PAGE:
In a season-ending edition we celebrate a super schedule filled with major moments, revisit a format at the finale that still doesn’t feel right and sound the alarm on why too much social media might be the PGA Tour’s problem, not a solution.
Super Season: We’ve all gotten caught up searching the silver lining for any positives from the COVID-19 pandemic and the PGA Tour’s six-major super season easily qualifies as a happy benefit.
Although it was roughly the same number of events in the circuit’s wraparound window the six majors, starting with the U.S. Open last September, provided an almost nonstop parade of epic moments at iconic venues.
From Bryson DeChambeau’s dismantling of storied Winged Foot last fall and Dustin Johnson’s emotional victory at a surreal November Masters to Phil Mickelson’s ageless performance at the PGA Championship and Jon Rahm’s dramatic brilliance at June’s U.S. Open the 2020-21 season will be remembered for an embarrassment of major riches.
If you remember one thing from this season, and it’s probably best just to remember one thing, know that six majors are always better than four.
Comebacks: The Tour doesn’t hand out a comeback player of the year award any longer, but if it did there would be no shortage of candidates this season.
Although he could have also won the award last season, Harris English would be a worthy candidate. On Sunday, he was putting the finishing touches on a career year at the Tour Championship with his first start in the Ryder Cup looming. Two years earlier during the same week, he was grinding away on the Korn Ferry Tour trying to keep his job.
“Playing for your job is way more nerve-wracking than anything,” English said “I didn't make it through the [Korn Ferry Tour] finals and man, it hurt. It hurt a lot. Playing for your card and keeping your card is a whole different story and there's a lot on the line.”
Stewart Cink would also be a worthy candidate. The 48-year-old advanced to the Tour Championship for the first time since 2009 and was one of six players this season with multiple victories.
“It's incredibly satisfying to be back here. It just feels so good to be included in this field and to know that you've done what it took to qualify,” Cink said. “It's not easy.”
Made Cut-Did Not Finish (MDF)
Playoff Problems: If you ignored the silly math last week’s finish at the Tour Championship was everything one could ask of a finale with two of this season’s top performers trading blows and birdies until the final hole.
Ignoring the silly math, however, is becoming increasingly difficult. For the second time since the Tour transitioned to strokes-based scoring in 2019 the actual winner at East Lake didn’t shoot the week’s lowest score. That honor belonged to Rahm and Kevin Na, who finished tied at 14 under par.
But the trophy and $15 million bonus went to Patrick Cantlay, who began the week at 10 under par as the post-season points leader and finished at 21 under par. Again, uncomfortable math.
There are any number of reasons to question the most recent format but Cantlay should probably be considered the definitive voice on the subject given his unquestionable objectivity.
“I think that I'm still not a fan of this format. I don't think it's a good format,” he said Sunday at East Lake. “I don't like the fact that somebody else shot the lowest score this week, and they would have won the Tour Championship in years past.”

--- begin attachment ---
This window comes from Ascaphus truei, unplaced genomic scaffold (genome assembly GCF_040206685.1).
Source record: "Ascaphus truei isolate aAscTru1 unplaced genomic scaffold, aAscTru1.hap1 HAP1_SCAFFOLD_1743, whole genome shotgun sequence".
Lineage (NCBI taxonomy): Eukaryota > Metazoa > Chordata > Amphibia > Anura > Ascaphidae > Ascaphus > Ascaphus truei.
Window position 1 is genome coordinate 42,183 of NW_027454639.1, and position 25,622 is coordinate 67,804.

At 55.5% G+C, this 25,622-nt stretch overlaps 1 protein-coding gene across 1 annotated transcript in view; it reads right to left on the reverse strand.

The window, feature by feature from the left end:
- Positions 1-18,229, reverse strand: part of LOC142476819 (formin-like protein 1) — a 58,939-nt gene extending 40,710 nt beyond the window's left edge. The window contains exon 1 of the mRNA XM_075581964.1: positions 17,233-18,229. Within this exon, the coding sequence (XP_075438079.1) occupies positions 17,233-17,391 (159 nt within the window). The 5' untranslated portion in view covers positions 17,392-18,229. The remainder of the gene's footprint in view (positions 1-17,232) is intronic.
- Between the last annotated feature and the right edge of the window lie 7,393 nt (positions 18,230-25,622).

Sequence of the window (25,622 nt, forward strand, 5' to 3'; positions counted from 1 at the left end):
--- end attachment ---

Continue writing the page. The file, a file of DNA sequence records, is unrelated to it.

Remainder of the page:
Tweet(s) of the season: There are plenty of issues with the Tour’s Player Impact Program (see, PIP Problems) it has led to some of this season’s best social media content. This exchange between Joel Dahmen and Max Homa is why social media was created and we’re here for all of it:
Brook-son. Or whatever silly name you’d like to apply to whatever it is that Brooks Koepka and Bryson DeChambeau have going on, it’s simply not a good look.
What started as fun and good-natured has evolved into something that feels mean-spirited and petty. Neither Koepka nor DeChambeau are without blame.
DeChambeau could have saved himself a mountain of heartache if he would just dial back some of his rhetoric and show a modicum of humility and self-awareness. His passion for the game and his desire to play his unique brand of golf is wildly entertaining, but life would be so much easier without the self-inflicted wounds.
As for Koepka, perhaps this started out as an attempt to gain traction on social media (see, PIP Problems) but it’s evolved into something that has come dangerously close to bullying.
Like his play at major champions when he’s healthy, Koepka is in a different league when it comes to social media beefs, but just because you can do something doesn’t mean you should.
PIP Problems. The Player Impact Program was a direct response to growing external threats from various start-up circuits, although the Tour would never admit that.
The concept was simple enough, provide those players who drive ticket sales and television ratings with an incentive to ignore whatever external threats come calling. The $40 million program seemed like an interesting response until it wasn’t.
The growing dissatisfaction for the PIP begins with a curious level of secrecy – the Tour will not publish the PIP list or announce who won – and has evolved into an even more dangerous problem. Again, let’s allow Cantlay to be the voice of reason.
“Anybody that watches sports and sees someone being heckled, they don't like that inherently because if you imagine yourself as that person, it wouldn't feel good,” Cantlay said. “Unfortunately, it might be a symptom of a larger problem, which is social media driven and which is potentially Player Impact Program derived.
“When you have people that go for attention-seeking maneuvers, you leave yourself potentially open to having the wrong type of attention, and I think maybe that's where we're at and it may be a symptom of going for too much attention.”